SEX, DEATH AND BOWLING, campy family drama, rated R, Jean Cocteau Cinema, 3 chiles Santa Fe native Ally Walker is an actress known for playing the title role on the 1990s NBC drama The Profiler, and more recently for the recurring character Agent June Stahl on Sons of Anarchy. Now she has written and directed Sex, Death and Bowling, a campy, borderline-magical-realist tearjerker set in a small Western mountain town, about a little boy whose father is dying of cancer. The movie is wildly earnest and inventive in its efforts to fully portray the psychology of a fractured family at a critical moment.
Eli McAllister (Joshua Rush) is a preternaturally intelligent, sensitive eleven-year-old who is on a quest to discover where people go when they die. Eli’s father, Rick (Bailey Chase), is a veteran of the Iraq War who is now in hospice. His mother, Glenn (Selma Blair), has stopped showering in favor of keeping a vigil at her husband’s bedside, where she becomes increasingly furious with the hospice nurse, Ana (Drea de Matteo), who keeps Rick sedated on morphine. Eli’s uncle, Sean (Adrian Grenier), who comes to town to see his brother, is a successful fashion designer who has been living in England. Eli’s grandfather, Dick (Daniel Hugh Kelly), has a very kind girlfriend, Evie (Melora Walters), who often looks after Eli. Dick is also the leader of a bowling team that is about to compete in an annual league tournament that they’ve bowled for a generation or more, and for which Eli keeps score. But their best bowlers — including Rick — are unable to compete this year. A rift between Sean and Dick reveals itself, as Dick doesn’t approve of Sean’s sexuality and, possibly more shameful for this family, Sean’s not a very good bowler.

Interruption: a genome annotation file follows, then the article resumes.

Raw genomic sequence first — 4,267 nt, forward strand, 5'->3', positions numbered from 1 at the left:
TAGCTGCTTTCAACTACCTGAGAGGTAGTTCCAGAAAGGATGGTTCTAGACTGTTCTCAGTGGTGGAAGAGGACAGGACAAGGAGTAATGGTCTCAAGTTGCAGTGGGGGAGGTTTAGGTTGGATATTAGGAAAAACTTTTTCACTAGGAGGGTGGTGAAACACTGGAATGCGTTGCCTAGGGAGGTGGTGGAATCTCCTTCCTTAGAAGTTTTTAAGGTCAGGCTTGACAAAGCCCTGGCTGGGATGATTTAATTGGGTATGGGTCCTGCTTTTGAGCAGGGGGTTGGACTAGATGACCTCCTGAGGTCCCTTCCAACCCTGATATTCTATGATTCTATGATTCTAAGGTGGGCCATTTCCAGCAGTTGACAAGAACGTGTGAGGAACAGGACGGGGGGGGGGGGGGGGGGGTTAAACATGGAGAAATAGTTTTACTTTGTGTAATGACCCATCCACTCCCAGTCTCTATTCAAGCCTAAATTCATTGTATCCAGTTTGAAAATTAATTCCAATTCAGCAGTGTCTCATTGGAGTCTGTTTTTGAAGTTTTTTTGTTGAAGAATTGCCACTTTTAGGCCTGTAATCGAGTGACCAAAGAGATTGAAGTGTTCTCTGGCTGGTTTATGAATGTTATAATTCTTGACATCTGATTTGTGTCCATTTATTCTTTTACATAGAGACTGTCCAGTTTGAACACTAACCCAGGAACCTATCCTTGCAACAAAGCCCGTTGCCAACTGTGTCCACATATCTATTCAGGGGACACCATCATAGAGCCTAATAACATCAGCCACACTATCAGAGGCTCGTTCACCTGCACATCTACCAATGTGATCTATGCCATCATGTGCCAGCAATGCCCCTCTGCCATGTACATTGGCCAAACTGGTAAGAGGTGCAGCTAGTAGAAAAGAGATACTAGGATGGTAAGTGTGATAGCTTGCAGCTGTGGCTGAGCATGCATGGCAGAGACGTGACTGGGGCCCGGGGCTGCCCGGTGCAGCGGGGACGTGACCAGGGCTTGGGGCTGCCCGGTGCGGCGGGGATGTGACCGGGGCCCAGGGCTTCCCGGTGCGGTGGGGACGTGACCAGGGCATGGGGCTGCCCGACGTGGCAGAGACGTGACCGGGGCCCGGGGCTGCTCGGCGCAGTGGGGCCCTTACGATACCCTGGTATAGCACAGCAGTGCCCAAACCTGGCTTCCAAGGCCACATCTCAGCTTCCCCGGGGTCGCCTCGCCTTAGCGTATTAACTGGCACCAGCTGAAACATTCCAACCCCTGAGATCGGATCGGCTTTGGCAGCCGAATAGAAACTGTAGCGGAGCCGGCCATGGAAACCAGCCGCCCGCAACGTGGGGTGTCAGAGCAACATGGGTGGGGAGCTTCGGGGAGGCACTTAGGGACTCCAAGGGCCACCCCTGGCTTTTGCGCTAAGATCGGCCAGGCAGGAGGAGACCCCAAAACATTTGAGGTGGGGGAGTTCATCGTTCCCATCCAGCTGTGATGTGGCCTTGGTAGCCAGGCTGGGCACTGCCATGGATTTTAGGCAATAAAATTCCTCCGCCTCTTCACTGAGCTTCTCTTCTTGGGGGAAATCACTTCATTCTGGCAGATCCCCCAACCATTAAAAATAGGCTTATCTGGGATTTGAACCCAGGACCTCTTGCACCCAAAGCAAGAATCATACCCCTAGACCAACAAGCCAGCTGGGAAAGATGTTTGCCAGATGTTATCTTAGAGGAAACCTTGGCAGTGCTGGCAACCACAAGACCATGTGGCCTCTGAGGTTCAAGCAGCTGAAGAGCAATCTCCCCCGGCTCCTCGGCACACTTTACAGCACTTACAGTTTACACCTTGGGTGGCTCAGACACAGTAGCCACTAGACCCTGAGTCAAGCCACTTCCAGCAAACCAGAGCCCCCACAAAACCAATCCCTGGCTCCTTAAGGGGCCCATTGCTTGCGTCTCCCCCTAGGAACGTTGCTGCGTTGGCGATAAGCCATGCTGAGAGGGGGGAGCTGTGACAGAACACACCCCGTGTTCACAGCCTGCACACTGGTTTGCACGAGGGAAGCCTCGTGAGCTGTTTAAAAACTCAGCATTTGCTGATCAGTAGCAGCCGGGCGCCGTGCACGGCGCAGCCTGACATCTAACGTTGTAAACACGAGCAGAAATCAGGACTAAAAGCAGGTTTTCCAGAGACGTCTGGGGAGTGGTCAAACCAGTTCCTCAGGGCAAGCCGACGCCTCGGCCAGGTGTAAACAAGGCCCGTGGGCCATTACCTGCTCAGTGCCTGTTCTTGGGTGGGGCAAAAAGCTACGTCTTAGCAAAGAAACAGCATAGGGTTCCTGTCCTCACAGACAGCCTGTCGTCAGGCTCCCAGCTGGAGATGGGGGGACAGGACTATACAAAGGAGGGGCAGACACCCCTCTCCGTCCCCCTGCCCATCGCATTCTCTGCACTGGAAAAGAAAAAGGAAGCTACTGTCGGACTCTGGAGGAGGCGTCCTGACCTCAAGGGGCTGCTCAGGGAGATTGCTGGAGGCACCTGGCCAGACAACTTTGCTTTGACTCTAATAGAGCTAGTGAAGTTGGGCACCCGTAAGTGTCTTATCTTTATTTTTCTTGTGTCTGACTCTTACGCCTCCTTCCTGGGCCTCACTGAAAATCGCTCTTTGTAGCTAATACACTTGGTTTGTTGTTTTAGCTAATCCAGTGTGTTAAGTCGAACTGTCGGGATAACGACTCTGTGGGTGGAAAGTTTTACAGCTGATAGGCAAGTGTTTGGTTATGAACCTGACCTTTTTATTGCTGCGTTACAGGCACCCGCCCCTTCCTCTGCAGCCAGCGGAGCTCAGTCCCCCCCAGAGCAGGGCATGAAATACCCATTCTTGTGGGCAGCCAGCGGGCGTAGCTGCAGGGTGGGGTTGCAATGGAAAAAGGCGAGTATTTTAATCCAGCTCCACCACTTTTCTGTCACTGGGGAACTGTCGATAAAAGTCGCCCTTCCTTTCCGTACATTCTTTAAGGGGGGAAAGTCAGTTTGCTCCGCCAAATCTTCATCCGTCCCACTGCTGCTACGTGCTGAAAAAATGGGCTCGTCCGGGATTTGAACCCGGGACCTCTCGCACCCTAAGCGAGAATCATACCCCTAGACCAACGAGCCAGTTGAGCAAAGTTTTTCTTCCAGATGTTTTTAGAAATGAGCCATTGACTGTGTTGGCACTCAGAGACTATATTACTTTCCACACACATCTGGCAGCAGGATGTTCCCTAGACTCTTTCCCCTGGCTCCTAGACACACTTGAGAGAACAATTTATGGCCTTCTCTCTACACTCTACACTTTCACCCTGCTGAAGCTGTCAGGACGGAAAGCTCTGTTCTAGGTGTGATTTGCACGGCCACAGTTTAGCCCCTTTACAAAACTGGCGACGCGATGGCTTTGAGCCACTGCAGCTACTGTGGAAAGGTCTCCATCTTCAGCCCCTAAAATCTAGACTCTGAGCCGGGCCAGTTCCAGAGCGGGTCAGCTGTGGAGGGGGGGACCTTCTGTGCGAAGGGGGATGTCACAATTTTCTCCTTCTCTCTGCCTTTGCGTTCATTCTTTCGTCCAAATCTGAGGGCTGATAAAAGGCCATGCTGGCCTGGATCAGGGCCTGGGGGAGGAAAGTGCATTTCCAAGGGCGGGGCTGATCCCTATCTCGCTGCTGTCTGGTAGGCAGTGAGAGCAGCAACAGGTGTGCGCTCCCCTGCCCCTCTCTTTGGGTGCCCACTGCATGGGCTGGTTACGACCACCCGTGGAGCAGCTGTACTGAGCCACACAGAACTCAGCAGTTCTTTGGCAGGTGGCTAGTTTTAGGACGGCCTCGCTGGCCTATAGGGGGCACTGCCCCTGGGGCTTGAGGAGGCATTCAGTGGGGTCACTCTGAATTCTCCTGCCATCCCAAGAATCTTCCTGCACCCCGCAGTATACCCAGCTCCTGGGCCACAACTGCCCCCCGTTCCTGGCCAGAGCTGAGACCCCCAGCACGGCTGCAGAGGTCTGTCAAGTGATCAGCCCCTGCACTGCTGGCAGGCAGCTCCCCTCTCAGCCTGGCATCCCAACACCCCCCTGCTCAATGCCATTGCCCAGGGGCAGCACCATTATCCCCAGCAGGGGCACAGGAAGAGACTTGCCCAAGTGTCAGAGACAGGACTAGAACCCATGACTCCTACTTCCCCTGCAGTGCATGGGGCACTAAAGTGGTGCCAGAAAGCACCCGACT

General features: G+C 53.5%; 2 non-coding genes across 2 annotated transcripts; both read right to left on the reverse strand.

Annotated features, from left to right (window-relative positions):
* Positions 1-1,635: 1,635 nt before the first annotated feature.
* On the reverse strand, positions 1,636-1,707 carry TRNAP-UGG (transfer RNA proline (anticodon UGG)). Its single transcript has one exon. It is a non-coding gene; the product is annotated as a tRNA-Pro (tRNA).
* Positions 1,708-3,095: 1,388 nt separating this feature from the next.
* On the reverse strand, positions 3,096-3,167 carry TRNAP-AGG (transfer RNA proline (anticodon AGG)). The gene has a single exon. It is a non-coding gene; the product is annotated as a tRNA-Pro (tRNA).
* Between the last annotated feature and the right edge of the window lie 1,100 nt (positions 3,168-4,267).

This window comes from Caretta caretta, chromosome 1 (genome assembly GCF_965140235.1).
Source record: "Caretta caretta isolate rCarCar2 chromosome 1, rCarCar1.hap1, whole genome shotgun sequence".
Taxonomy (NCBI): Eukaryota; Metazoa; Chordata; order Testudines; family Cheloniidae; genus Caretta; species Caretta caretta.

All of the acting by the impressive cast is very good — especially Blair and Kelly — and all of the plots and ideas are intriguing, but Sex, Death
and Bowling suffers under the weight of too much story. There is so much going on that Eli’s reactions to his father’s mortality and Sean’s reckoning with his father’s decades-old discovery of his sexuality, in the end, come across as too pat and overly sentimental in a story that is already sentimental by nature. Eli can be a little too special and wonderful to be believed, yet it is strangely comforting to see how such a trusting little boy engages with so much grown-up sadness. — Jennifer Levin
Bedside manners: Adrian Grenier, Bailey Chase, and Joshua Rush